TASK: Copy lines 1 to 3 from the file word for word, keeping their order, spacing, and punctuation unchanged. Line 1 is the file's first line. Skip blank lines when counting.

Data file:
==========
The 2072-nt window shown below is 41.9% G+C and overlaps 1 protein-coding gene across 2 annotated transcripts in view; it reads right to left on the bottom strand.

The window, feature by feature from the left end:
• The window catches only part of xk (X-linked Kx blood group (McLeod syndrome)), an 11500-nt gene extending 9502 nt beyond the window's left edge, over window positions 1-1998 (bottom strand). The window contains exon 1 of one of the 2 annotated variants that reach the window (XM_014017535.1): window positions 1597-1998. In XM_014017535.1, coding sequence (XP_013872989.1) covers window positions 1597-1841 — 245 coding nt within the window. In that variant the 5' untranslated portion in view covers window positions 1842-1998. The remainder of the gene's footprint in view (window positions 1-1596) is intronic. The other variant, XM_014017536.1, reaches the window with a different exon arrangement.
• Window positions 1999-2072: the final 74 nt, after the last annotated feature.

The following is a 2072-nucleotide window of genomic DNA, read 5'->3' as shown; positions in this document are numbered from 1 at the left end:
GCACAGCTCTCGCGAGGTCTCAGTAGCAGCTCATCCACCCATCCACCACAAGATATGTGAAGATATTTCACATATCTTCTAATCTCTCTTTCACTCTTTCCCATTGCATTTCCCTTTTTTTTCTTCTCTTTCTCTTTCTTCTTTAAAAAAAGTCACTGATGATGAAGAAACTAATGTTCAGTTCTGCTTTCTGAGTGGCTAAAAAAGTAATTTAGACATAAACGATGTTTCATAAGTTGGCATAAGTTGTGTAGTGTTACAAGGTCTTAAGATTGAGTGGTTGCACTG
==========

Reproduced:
The 2072-nt window shown below is 41.9% G+C and overlaps 1 protein-coding gene across 2 annotated transcripts in view; it reads right to left on the bottom strand.

The window, feature by feature from the left end:
• The window catches only part of xk (X-linked Kx blood group (McLeod syndrome)), an 11500-nt gene extending 9502 nt beyond the window's left edge, over window positions 1-1998 (bottom strand). The window contains exon 1 of one of the 2 annotated variants that reach the window (XM_014017535.1): window positions 1597-1998. In XM_014017535.1, coding sequence (XP_013872989.1) covers window positions 1597-1841 — 245 coding nt within the window. In that variant the 5' untranslated portion in view covers window positions 1842-1998. The remainder of the gene's footprint in view (window positions 1-1596) is intronic. The other variant, XM_014017536.1, reaches the window with a different exon arrangement.